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In 2014, Church on the Move took a pretty big departure from their usual Christmas services. Normally, their services are a big Christmas concert spectacle, filled with loads of entertainment. They typically go for fun, edgy, and high production. They do this to reach new people in their community. But because of the season the church was in that year, they decided they would do something a bit more worshipful.

Of course, they still invited everyone in their community to join them. But the focus was more on the Church on the Move family. Specifically, the music had a much more personal vibe last year.

In years past, they always took traditional Christmas songs and found a modern way to do them. But they also added spectacle to them by doing things like the Santa launch, Michael Jackson-esque arrangements, people flying through the air, huge set pieces? some fun gimmicks.

But last year, the focus was different.

They had a couple of different goals in planning the music for the Christmas Eve services. Andy Chrisman, in particular, didn?t want to sing about Santa, Rudolph, snow, or anything secular. He didn?t just want a Christmas-themed service. He wanted it to be a worshipful experience. Everything they did musically told the story of Christ.

For Andy, ?Drummer Boy? is one of the greatest songs that tells the story of Christ and our response to his coming to earth for us. (They?ve already done it four different ways in past years.) ?Joy to the World? was also an important song for the Christmas service?telling the story of Jesus.

The team deconstructed a lot of the songs and rebuilt them with their own arrangements. That?s how they approach most any song they do. Their goal is to make it their own unique sound. It also forces them to try harder.

The way they tackle developing their own sound is by finding songs and feels of songs they like. They have their list of bands that influence them. They also watch live performances and find ways to integrate that sort of vibe into what they?re doing. Their goal is to craft a musical story, not so much a topical one.

This means that they go through many different iterations of their songs and the lineup of their music. For instance, their first rough draft of ?Drummer Boy? was 12 minutes long. They had originally intended to use a song from Kim Walker Smith?s Christmas album as the opener for the service. But after listening to the song fifteen times, they bumped it to before the Christmas story.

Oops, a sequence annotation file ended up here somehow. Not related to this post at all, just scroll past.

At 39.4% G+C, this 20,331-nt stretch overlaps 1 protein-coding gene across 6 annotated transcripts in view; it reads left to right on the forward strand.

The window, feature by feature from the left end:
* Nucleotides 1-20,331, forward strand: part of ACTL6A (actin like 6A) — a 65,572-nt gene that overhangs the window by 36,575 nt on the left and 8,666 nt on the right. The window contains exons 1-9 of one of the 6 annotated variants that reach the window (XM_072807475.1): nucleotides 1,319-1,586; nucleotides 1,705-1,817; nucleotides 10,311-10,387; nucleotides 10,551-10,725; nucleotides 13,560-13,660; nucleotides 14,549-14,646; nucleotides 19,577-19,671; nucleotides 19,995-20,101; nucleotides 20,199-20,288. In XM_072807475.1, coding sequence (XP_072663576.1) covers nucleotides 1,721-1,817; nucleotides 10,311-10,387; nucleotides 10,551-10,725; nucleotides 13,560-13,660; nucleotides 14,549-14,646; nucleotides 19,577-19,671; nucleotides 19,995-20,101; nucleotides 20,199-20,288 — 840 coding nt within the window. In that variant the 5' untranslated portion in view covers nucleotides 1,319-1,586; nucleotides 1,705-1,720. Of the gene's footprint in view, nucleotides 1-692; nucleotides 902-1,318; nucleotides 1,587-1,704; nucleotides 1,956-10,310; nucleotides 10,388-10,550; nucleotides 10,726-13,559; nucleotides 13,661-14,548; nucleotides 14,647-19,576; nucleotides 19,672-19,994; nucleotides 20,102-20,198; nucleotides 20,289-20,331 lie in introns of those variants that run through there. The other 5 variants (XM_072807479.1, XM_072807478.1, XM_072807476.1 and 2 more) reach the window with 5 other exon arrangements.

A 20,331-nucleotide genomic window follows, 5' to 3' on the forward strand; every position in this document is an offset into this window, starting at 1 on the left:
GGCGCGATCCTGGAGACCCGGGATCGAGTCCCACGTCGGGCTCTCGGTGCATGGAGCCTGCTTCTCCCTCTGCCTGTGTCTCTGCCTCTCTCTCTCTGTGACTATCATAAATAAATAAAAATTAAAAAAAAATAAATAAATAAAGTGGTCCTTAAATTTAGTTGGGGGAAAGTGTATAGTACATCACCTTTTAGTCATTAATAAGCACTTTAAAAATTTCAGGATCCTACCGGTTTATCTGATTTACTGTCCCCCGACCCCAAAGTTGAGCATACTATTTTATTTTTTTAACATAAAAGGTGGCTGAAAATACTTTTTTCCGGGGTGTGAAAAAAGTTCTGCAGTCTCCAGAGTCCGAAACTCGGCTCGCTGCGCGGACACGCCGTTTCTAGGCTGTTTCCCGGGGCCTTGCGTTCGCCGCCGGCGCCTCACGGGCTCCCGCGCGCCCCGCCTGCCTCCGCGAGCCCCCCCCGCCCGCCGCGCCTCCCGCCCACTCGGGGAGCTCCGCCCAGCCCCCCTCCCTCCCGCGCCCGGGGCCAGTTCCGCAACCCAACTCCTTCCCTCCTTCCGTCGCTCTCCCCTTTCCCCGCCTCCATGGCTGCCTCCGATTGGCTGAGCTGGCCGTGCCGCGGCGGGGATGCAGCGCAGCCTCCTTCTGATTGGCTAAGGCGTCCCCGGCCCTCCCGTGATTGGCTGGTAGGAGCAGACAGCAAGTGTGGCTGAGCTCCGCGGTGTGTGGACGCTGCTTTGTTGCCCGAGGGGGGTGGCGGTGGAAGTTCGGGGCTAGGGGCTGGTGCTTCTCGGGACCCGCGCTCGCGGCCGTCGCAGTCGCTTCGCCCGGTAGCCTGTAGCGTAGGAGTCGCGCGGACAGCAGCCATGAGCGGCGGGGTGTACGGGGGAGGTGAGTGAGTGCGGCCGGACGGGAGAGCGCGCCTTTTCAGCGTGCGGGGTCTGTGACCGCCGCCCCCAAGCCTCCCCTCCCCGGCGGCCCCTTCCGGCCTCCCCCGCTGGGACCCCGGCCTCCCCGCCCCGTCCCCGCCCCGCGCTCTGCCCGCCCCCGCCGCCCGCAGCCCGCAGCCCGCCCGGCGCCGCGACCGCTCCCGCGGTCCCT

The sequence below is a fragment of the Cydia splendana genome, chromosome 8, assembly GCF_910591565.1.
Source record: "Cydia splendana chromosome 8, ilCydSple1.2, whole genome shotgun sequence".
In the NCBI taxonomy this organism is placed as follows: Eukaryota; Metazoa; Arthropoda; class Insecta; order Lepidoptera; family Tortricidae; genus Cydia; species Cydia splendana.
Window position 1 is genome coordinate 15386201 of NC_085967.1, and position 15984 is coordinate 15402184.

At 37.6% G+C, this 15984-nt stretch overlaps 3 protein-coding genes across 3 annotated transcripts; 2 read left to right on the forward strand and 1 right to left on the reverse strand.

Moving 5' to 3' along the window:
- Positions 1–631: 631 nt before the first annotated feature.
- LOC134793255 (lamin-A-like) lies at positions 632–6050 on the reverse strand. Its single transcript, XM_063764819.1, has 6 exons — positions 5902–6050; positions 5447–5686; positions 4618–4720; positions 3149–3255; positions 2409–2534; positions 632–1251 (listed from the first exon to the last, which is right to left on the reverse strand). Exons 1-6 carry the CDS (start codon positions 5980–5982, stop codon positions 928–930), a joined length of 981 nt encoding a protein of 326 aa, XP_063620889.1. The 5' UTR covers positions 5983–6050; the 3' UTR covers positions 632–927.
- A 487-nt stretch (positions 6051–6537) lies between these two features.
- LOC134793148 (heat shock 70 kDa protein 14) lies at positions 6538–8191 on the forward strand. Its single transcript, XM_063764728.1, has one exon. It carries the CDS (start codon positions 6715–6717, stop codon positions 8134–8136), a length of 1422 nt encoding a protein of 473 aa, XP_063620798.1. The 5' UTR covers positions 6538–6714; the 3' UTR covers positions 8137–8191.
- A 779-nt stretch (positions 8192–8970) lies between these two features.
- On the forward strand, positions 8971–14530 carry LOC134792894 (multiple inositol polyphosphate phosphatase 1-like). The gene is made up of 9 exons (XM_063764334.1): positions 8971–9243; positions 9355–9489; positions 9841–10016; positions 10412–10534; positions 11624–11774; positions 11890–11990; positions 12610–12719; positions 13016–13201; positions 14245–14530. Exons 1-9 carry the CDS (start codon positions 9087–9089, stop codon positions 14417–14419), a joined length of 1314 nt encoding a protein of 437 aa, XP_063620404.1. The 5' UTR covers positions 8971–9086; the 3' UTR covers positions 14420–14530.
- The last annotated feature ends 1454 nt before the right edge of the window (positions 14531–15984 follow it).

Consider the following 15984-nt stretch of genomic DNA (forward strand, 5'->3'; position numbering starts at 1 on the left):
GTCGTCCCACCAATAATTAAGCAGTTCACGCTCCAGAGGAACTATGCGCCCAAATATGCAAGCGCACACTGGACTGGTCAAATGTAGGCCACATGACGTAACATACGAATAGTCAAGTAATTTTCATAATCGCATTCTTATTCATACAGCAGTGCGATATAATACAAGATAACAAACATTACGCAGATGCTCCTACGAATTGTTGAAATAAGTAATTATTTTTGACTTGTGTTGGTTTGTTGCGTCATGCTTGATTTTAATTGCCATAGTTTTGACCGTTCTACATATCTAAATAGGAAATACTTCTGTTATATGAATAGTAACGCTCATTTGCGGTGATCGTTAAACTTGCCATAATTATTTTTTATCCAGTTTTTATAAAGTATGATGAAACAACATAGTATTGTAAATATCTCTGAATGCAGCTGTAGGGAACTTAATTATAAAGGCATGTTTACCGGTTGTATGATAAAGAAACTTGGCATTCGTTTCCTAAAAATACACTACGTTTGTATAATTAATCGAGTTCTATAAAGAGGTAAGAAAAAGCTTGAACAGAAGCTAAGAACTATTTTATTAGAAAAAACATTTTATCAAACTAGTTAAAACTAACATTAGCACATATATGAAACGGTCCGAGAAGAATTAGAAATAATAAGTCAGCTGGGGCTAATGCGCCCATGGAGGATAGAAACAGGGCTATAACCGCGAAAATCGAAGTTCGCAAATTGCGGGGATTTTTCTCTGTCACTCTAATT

Generally they pursue all their ideas, link them together, then start pairing them down. It?s like what Michelangelo said about sculpting: ?Every block of stone has a statue inside it and it is the task of the sculptor to discover it.? They do the same thing with music. They just cut stuff out.

Each year, also, they have some segments and songs that just don?t make the cut. This is either because they don?t have the time to develop the songs the way they?d like or because they don?t fit the vibe of the service they?re planning. So they often have scraps of songs or story ideas that they can start with for the next year. That?s what happened in 2014. Plus, each team member also was putting together playlists of Christmas songs that had the vibe they were looking for.

Because of that, each team member has a half a dozen ideas in their back pocket to start with in meetings. Then they hone that all down to 20 ideas, then further refine those ideas until they find the ones that have the most traction.

One musical part, though, that they didn?t have to start from scratch with was the musical arrangement behind Pastor Willie George as he read the Christmas story. They started that tradition ten years ago. A man named John Mitchell wrote the arrangement. Of course, they update the arrangement each year. They go back and tighten the reading and the music, as well as update the sounds. But because they?ve been doing that arrangement for so long, both their pastor and their team have no problem putting it together each year.

They play the whole thing live, and Pastor George knows exactly when all the musical pauses and crescendos are located. Thus, they don?t have to do much rehearsal to get it all put together. He typically just comes in during dress rehearsal and practices it once before the live services.

Here?s the take home for you and your church this Christmas season: Focus on a feel this Christmas. You can try to topically link all your songs together, but most people won’t get what you’re doing. Why not instead offer an emotional arc for those who attend your Christmas services?

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